Quick links: Breaking Election Invest Bitcoin Syria North Korea Startups Scandal
New York Times / News - Politics

Russia Sees Midterm Elections as Chance to Sow Fresh Discord, Intelligence Chiefs Warn

As the midterm elections approach, Russia is likely to throw more propaganda at Americans in an effort to deepen political divisions, American intelligence chiefs said.


Leaders of American intelligence agencies testified before the Senate Intelligence Committee on Tuesday. Lawrence Jackson for The New York Times

WASHINGTON — Russia is already meddling in the midterm elections this year, the top American intelligence officials said on Tuesday, warning that Moscow is using a digital strategy to worsen the country’s political and social divisions.

Russia is using fake accounts on social media — many of them bots — to spread disinformation, the officials said. European elections are being targeted, too, and the attacks were not likely to end this year, they warned.

“We expect Russia to continue using propaganda, social media, false-flag personas, sympathetic spokespeople and other means of influence to try to exacerbate social and political fissures in the United States,” Dan Coats, the director of national intelligence, told the Senate Intelligence Committee at its annual hearing on worldwide threats.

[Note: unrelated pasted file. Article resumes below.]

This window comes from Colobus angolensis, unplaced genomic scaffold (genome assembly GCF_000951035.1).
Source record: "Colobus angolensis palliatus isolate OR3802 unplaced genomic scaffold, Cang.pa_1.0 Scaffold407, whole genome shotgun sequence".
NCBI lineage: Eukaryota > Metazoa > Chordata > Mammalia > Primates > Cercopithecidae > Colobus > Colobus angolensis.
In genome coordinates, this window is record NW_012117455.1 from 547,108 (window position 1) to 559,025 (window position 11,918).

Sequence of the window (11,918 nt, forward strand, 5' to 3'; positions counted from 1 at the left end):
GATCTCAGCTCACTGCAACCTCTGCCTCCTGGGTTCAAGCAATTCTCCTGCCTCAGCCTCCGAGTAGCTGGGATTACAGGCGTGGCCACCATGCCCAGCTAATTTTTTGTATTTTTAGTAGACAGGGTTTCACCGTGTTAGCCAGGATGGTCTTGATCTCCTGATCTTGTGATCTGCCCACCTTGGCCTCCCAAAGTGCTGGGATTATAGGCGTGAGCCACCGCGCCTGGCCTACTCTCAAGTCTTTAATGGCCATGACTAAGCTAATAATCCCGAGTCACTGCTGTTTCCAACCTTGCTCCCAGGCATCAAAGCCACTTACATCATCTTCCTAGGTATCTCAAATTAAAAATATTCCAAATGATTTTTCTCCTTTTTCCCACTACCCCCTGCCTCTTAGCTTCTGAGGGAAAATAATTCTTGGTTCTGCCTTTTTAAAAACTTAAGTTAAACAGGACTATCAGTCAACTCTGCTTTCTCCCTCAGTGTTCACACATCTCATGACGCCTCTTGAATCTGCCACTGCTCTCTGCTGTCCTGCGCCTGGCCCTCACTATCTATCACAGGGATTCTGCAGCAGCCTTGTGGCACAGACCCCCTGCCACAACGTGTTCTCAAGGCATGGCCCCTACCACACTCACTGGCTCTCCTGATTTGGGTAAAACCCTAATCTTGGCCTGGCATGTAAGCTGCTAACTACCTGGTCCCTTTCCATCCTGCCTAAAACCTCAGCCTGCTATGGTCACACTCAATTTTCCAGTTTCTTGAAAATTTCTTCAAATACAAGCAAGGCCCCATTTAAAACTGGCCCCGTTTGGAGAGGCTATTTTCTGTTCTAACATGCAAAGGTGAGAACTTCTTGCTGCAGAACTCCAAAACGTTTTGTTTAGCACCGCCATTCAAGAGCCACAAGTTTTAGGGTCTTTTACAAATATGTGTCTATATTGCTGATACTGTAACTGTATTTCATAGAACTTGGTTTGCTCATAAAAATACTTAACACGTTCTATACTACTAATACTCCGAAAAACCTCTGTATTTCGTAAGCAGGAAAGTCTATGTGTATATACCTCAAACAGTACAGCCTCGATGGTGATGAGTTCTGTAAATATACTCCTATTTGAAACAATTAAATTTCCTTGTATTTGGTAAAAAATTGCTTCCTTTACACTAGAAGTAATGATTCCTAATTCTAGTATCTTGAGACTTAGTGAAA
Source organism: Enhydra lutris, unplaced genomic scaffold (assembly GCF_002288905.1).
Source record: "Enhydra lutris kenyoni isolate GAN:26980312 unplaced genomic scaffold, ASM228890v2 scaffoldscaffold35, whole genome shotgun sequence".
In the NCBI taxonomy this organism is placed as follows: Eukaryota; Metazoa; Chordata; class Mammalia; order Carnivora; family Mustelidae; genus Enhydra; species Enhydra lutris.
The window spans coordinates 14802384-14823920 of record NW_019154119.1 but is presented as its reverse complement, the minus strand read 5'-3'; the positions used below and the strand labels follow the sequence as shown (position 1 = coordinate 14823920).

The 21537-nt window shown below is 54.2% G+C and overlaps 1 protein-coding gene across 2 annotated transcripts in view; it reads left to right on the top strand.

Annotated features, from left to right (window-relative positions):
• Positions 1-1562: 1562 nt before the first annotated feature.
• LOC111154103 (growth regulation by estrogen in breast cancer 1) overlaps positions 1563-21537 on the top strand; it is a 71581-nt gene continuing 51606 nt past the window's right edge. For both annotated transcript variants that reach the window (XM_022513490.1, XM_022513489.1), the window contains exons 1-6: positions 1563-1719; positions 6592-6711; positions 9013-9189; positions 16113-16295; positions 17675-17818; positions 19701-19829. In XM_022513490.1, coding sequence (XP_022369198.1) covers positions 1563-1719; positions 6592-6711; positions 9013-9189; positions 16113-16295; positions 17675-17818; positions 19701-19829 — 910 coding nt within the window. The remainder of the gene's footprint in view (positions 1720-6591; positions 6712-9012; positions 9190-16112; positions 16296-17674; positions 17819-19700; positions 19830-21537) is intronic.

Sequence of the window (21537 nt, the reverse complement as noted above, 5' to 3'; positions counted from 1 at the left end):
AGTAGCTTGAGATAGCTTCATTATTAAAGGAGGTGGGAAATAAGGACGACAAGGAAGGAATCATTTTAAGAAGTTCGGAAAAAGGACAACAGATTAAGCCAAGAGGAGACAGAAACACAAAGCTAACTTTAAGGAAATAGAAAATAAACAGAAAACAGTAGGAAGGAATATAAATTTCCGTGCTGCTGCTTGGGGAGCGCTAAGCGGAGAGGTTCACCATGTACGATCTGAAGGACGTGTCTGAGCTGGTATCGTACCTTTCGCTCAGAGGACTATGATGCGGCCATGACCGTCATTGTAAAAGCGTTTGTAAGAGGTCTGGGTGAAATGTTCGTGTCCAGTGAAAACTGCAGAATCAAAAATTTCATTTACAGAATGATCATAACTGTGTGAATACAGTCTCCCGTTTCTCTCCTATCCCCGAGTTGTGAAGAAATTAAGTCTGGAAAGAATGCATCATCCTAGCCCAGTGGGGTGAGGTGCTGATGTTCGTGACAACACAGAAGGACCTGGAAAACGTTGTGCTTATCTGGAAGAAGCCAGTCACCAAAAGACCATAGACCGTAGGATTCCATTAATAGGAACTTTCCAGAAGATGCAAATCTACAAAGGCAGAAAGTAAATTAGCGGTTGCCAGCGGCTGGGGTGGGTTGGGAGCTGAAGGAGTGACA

Mr. Coats and the other intelligence chiefs laid out a pair of central challenges for the United States: contending with the flow of Russian misinformation and shoring up the defenses of electoral systems, which are run by individual states and were seen as highly vulnerable in 2016.

“There should be no doubt that Russia perceives its past efforts as successful and views the 2018 U.S. midterm elections as a potential target for Russian influence operations,” said Mr. Coats, testifying alongside Mike Pompeo, the C.I.A. director; Christopher A. Wray, the F.B.I. director; and other leading intelligence officials.

“Throughout the entire community, we have not seen any evidence of any significant change from last year,” Mr. Coats said.

The warnings were striking in their contrast to President Trump’s public comments. He has mocked the very notion of Russian meddling in the last election and lashed out at those who suggested otherwise.

Mr. Trump has not directed his intelligence officials to specifically combat Russian interference, they said. But Mr. Pompeo said that the president has made clear that the C.I.A. has “an obligation, from the foreign intelligence perspective, to do everything we can to make sure there’s a deep and thorough understanding of every threat, including threats from Russia.”

Russia appears eager to spread information — real and fake — that deepens political divisions. Bot armies promoted partisan causes on social media, including the recent push to release a Republican congressional memo critical of law enforcement officials.

The bots have also sought to portray the F.B.I. and Justice Department as infected by partisan bias, said Senator Mark Warner of Virginia, the top Democrat on the intelligence committee.

“Other threats to our institutions come from right here at home,” he said. “There have been some, aided and abetted by Russian internet bots and trolls, who have attacked the basic integrity of the F.B.I. and the Justice Department. This is a dangerous trend.”